Yesterday, New York’s Catholic archbishop Timothy Dolan joined other religious leaders in a press conference to highlight New York’s shamefully high abortion rates. During the conference he renewed an offer to all pregnant women: The Catholic Church, with all our resources, will help you.
For the first time in my happy twenty-one months as a New Yorker, I am embarrassed to be a member of a cherished community I now — usually with a lot of pride — call home.
That 41% of New York babies are aborted — a percentage even higher in the Bronx, and among our African-American babies in the womb — is downright chilling.
This New York community is rightly celebrated for its warm welcome to immigrants, for its hospitality, sense of embrace and inclusion, and gritty sensitivity for those in need.
But we are tragically letting down the tiniest, most fragile and vulnerable: the little baby in the womb.
We have to do more than shiver over these chilling statistics!
I invite all to come together to make abortion rare, a goal even those who work to expand the abortion license tell us they share.
A quarter century ago, Cardinal John O’Connor publicly stated: “Any woman who is pregnant and in need can come to the Church and we will help you,” a pledge Cardinal Egan, and now I, reaffirm. Through our Catholic charities, our adoption services, our lobbying on behalf of pregnant women and mothers of infants, our support for life-giving alternatives to the decision all call tragic — abortion, — in our education of youth for healthy, responsible, virtuous sexual behavior, our health care, — we have done our best to keep that promise, … and these haunting statistics only prod us to keep at it.
Mother Teresa remarked that the worst poverty was to take the life of a baby so we could live, as we want. New York does not deserve the gravestone, “Abortion capital of the world.” Our boast is the Statue of Liberty, not the “Grim Reaper.”
But make no mistake — this isn’t just about hostility to men, or even hostility to the Catholic Church. The abortion industry is nervous — as pro-life women take to politics; as the House majority pledges to cut off federal funding of abortion, for real; as Mike Pence reintroduces in the House an effort to cut off federal funding to the profit-making Planned Parenthood. That’s why they attack Godsends like the Sisters of Life, one of the beacons of liberty and charity in New York’s archdiocese.
We need to do what we can to empower women and couples to avoid unplanned pregnancies. We have been teaching our children for two generations that condoms and hormonal contraceptives will protect them from unwanted pregnancies. But two generations later, here in NYC well over half of pregnancies are unplanned. According to the Guttmacher Institute, 54% of women who obtain an abortion were using some form of contraceptive during the month in which they conceived.1 It is time to rethink the condoms-and-pills approach to avoiding unplanned pregnancies. Maybe it is time to reassert the simple fact that the last few generations seem to have tried to deny: sex makes babies. The fact is, sex is an extremely powerful natural force, not easily hemmed in. Contraceptive methods will always fail some percentage of the time. The unplanned, unwanted pregnancies which result keep our abortion rates so high.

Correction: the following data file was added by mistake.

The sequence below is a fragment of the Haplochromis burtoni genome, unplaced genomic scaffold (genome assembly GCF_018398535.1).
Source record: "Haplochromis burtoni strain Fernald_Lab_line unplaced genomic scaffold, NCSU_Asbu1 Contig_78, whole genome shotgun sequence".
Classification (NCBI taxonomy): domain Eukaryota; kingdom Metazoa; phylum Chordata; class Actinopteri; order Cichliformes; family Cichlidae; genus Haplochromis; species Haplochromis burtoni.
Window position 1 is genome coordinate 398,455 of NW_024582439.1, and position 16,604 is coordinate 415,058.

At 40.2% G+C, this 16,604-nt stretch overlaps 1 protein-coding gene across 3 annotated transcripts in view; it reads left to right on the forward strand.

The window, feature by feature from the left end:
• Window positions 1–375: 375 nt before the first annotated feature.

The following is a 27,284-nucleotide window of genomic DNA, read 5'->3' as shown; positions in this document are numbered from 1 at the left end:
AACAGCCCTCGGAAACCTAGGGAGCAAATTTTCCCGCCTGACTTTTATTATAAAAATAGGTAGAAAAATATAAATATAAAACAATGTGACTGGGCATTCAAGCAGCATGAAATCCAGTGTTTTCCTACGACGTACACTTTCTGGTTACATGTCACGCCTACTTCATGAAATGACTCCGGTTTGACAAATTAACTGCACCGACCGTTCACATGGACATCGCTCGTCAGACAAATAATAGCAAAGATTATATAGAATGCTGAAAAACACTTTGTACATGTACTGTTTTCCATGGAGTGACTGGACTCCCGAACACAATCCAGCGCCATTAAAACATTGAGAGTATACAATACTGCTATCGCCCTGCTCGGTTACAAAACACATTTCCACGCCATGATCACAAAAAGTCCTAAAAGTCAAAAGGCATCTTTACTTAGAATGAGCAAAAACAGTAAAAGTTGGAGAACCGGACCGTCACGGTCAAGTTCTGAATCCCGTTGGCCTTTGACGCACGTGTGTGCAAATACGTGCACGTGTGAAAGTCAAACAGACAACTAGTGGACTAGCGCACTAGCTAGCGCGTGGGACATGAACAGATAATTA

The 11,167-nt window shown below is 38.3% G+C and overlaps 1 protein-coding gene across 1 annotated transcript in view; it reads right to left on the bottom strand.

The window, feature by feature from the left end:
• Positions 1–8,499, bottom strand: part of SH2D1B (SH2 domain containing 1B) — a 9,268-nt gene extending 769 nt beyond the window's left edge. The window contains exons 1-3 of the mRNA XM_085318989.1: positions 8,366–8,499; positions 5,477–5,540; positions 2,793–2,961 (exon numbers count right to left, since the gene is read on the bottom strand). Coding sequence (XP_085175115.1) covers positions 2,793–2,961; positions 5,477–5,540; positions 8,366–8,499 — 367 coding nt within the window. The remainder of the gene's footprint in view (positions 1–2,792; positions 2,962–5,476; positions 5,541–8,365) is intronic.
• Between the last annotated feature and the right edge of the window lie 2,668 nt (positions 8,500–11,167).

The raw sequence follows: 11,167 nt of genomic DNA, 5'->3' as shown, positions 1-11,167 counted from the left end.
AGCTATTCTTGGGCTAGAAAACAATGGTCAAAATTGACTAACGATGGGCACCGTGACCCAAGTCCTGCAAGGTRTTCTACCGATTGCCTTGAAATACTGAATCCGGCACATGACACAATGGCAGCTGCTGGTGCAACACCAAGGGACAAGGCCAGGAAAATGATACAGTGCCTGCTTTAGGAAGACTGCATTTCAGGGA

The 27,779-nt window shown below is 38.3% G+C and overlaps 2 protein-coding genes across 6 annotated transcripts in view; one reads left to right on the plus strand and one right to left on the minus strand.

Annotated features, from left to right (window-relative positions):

Some say it is unrealistic to expect young people to abstain from sex when they are not prepared to take responsibility for the potential consequences. Challenging it certainly is. But if we think we can’t expect young people to refrain from sex, why do we think we can expect them to use a contraceptive method consistently and effectively? We can choose the challenging path, or we can resign ourselves to high rates of abortion, STI’s and family breakdown.
Finally, we need to strengthen family and community support systems which can help young parents and families make their way through life’s challenges. We need to strengthen church and community based marriage education, preparation and enrichment. We need to provide women and families with knowledge-based methods of achieving and avoiding pregnancy.
If all of us, individuals, families, faith communities and community organizations, take a look around our neighborhoods to see what we can do to address New York City’s high abortion rate, little by little we can bring the numbers down.
This news, by the way, comes in the wake of a renewed attack on crisis pregnancy centers by New York’s City Council. Committed alternatives to abortion are a threat to the aging values of the sexual revolution, values that even hometown New York magazine has featured as a depressingly failed experiment.